Smartphone volunteer app dispatches may increase Automated External Defibrillator use


1. In patients experiencing an out-of-hospital cardiac arrest, there was a small, but not statistically significant increase in the proportion of patients who had an automated external defibrillator (AED) attached prior to emergency medical services (EMS) arrival in volunteer responders who were instructed to fetch the nearest AED and volunteer responders who were instructed only to initiate CPR.

Evidence Rating Level: 1 (Excellent)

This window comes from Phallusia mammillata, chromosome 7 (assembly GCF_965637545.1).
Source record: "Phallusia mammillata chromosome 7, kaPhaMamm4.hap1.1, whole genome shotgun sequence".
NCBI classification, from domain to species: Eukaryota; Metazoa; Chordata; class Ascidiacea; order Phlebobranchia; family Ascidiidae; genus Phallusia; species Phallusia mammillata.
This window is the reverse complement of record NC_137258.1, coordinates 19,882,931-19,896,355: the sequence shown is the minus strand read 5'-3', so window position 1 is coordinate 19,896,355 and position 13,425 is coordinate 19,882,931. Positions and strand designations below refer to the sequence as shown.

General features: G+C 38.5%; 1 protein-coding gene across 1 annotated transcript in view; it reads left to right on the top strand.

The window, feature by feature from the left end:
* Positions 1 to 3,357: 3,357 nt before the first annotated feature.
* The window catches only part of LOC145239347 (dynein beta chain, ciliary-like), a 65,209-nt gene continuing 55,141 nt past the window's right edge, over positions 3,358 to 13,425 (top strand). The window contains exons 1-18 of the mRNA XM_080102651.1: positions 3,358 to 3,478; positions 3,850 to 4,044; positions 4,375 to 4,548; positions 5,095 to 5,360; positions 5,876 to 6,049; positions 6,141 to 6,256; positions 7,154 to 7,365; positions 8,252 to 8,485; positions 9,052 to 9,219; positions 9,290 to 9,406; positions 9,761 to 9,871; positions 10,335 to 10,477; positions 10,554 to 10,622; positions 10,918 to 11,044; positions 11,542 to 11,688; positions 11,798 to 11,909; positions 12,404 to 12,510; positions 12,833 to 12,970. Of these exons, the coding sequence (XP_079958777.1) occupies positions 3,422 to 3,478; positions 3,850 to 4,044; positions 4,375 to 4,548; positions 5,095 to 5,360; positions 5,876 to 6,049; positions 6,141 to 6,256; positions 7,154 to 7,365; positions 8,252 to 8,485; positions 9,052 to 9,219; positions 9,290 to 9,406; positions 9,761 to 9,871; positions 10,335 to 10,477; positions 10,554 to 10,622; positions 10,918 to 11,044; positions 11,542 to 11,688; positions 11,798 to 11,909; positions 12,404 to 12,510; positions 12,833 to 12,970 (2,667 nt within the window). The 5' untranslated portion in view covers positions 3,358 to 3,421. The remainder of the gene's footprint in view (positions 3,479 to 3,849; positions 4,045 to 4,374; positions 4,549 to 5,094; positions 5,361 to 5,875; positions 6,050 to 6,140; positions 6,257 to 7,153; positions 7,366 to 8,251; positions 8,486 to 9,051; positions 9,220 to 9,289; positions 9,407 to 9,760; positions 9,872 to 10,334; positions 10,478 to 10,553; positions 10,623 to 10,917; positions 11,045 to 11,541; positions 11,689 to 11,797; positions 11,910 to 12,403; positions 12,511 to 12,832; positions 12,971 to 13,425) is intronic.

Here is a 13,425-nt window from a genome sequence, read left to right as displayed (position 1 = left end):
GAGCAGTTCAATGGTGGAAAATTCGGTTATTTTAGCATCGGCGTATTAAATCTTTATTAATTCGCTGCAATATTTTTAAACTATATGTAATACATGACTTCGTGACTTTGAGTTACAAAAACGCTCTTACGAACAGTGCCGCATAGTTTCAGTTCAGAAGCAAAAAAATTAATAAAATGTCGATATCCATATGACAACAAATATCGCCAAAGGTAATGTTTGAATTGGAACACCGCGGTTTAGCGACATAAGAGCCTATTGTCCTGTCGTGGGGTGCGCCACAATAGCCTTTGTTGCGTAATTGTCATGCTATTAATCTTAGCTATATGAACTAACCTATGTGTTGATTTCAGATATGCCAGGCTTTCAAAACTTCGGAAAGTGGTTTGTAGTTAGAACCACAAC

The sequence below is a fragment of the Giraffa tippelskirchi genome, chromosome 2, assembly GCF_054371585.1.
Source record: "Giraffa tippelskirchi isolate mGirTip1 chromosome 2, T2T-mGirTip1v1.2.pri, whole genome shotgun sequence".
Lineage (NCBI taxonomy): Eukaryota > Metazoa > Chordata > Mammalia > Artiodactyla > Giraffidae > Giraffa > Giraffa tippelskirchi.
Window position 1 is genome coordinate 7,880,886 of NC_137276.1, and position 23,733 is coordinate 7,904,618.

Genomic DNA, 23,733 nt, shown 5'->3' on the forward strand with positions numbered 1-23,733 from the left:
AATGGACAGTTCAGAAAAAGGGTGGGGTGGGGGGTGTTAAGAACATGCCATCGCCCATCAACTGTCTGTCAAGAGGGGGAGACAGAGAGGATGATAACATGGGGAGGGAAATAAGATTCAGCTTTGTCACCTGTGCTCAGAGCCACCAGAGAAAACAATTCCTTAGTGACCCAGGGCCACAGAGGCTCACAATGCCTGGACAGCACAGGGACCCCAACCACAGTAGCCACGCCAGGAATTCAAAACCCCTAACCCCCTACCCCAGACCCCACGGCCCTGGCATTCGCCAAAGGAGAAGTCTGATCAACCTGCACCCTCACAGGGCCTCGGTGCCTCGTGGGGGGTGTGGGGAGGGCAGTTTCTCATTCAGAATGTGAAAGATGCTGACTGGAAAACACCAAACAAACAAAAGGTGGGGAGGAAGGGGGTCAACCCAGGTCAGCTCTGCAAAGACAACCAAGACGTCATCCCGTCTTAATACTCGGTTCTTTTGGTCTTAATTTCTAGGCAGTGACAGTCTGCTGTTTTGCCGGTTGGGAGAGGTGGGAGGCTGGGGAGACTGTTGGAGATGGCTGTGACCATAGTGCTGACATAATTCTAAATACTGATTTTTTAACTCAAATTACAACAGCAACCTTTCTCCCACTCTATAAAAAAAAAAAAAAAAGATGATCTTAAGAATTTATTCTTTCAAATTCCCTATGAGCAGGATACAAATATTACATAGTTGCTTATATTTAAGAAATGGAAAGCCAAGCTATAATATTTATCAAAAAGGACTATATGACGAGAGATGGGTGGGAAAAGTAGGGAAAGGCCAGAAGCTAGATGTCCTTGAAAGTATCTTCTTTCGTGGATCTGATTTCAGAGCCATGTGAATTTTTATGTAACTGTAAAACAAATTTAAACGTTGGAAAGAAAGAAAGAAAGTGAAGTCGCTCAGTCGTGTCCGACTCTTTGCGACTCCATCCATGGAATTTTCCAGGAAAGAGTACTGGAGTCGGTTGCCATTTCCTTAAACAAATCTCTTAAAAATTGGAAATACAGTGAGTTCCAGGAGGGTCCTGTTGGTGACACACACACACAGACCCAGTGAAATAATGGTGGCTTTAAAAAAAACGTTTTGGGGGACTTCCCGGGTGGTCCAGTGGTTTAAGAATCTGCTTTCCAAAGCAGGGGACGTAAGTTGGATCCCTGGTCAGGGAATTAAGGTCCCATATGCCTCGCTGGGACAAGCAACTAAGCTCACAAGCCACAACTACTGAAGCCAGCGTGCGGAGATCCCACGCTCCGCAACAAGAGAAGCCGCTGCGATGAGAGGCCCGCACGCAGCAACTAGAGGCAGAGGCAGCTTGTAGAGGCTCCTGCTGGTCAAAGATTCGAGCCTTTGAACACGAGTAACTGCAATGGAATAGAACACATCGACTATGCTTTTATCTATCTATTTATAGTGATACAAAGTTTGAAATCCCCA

Study Rundown:   Survival following an out-of-hospital cardiac arrest is highly dependent on prompt cardiopulmonary resuscitation (CPR) and defibrillation; previous research has suggested that if CPR and defibrillation are initiated within minutes following cardiac arrest, most patients can be saved. Thus, current low bystander CPR and defibrillation rates are major obstacles to increased survival rates. A previous study has shown that a system for mobile dispatch of volunteer responders to out-of-hospital cardiac arrests increased overall bystander CPR rates. This system has been merged with registries containing publicly available automated external defibrillators (AED), and is recommended in international resuscitation guidelines, but has not yet been evaluated in a randomized clinical trial. This is a community-based trial that took place in the Swedish regions of Stockholm and Vastra between December 2018 and January 2021. This study used a smartphone application, Heartrunner, which was a mobile phone positioning system for the dispatch of CPR-trained volunteer responders to nearby out-of-hospital cardiac arrests. When there was a suspected out-of-hospital cardiac arrest, the system located a maximum of 30 volunteers within a 1.3 km radius of the event, at which point they would accept or decline to help. Cases eligible for inclusion were emergency calls presenting as suspected out-of-hospital cardiac arrests between 7 A.M. and 11 P.M. In the intervention group, 4 of 5 responders that accepted were tasked with collecting the nearest AED prior to the patient, while 1 of 5 responders was instructed to go directly to the patient to initiate CPR. In the control group, all responders were instructed to go directly to the patient to perform CPR. Randomization was computerized and integrated into the volunteer responder system server. The primary outcome of interest was bystander-attached AED, including other volunteers not using the application before the arrival of emergency medical services (EMS) or on-duty first responders (fire and police services). Overall, 947 patients with out-of-hospital cardiac arrests were included in the final analysis, with 48.7% (n = 461) allocated to the intervention group. With respect to the primary outcome, 13.2% of patients (n = 46) had an AED attached by a bystander before EMS or first responder arrival in the intervention group compared with 9.5% of patients (n = 61) in the control group (difference, 3.8% [95% CI, -0.3% to 7.9%]; P=.08). Between the intervention and control group, there were no significant differences in bystander CPR or defibrillation before the arrival of EMS. Overall, a difference of nearly 4% was observed in the primary outcome in favour of the intervention group, though this difference was not statistically significant. The reason for this may be the result of many AEDs placed by volunteers that were not volunteer responders, as well as crossover and low compliance with the instructions by the volunteer responders. However, these findings display overall that the volunteer responder system contributes to an increase overall in the use of AEDs and bystander CPR and are an important addition to existing first responder services.